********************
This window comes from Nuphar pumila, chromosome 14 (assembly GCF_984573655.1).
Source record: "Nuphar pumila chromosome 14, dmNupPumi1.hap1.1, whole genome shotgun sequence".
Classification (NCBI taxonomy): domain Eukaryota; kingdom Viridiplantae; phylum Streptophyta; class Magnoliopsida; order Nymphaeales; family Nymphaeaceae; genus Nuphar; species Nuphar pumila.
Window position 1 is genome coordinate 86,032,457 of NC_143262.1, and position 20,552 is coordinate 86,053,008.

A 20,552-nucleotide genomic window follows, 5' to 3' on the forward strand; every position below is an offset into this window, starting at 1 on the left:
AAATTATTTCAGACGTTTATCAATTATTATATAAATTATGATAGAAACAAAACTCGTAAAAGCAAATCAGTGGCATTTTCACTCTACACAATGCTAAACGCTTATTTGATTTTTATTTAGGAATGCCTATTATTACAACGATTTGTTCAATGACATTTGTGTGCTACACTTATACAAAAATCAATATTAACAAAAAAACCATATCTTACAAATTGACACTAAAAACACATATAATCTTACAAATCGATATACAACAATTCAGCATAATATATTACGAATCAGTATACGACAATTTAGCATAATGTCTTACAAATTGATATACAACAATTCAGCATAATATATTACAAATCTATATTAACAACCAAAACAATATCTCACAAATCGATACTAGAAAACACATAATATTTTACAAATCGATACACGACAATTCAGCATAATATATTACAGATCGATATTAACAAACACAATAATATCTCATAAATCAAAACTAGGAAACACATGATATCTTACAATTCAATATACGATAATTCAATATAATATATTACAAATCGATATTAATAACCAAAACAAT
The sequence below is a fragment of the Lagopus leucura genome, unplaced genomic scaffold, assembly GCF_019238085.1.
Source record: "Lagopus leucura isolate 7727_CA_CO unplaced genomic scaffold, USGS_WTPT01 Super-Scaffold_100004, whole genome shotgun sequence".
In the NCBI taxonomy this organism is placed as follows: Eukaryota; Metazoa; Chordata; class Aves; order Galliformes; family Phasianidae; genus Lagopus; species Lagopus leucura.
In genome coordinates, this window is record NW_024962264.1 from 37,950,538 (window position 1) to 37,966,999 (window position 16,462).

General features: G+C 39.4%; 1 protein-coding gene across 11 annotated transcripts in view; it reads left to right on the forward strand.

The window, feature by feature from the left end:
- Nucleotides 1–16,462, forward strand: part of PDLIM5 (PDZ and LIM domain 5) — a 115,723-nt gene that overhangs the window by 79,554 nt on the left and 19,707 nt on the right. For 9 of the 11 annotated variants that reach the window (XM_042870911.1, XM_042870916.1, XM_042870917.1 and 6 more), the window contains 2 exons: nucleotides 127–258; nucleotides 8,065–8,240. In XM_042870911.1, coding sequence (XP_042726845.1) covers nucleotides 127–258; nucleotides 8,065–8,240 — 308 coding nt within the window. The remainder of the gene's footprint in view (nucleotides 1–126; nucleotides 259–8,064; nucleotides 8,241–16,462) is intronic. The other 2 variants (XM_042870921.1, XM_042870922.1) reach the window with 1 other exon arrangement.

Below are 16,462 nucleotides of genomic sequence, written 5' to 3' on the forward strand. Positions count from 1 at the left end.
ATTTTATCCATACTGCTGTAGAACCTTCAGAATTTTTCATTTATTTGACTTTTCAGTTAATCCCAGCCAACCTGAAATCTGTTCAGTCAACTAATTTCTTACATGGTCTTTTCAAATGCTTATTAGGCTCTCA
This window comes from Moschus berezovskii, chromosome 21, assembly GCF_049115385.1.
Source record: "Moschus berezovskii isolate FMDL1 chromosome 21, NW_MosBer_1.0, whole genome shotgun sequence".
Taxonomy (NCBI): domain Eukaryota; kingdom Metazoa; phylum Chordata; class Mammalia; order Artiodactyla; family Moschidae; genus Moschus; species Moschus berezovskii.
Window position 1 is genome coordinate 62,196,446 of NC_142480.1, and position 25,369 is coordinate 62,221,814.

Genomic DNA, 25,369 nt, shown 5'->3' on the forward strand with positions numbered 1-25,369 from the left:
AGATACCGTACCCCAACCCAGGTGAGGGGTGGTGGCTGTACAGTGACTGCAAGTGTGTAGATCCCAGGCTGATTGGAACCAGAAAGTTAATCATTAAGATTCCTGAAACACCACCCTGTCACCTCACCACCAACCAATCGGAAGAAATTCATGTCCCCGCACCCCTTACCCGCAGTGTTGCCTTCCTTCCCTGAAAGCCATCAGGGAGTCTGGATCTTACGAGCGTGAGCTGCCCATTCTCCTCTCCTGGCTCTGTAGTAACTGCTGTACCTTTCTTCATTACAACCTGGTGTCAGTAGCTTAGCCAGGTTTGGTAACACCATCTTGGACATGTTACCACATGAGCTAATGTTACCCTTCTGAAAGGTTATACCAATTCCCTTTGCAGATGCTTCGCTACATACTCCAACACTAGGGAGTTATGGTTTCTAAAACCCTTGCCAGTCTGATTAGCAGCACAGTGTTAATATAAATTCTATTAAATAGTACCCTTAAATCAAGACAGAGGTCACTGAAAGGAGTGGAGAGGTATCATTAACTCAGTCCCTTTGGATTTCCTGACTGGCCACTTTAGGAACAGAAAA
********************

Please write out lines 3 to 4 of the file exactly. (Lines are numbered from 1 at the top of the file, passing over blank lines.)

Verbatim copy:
Classification (NCBI taxonomy): domain Eukaryota; kingdom Viridiplantae; phylum Streptophyta; class Magnoliopsida; order Nymphaeales; family Nymphaeaceae; genus Nuphar; species Nuphar pumila.
Window position 1 is genome coordinate 86,032,457 of NC_143262.1, and position 20,552 is coordinate 86,053,008.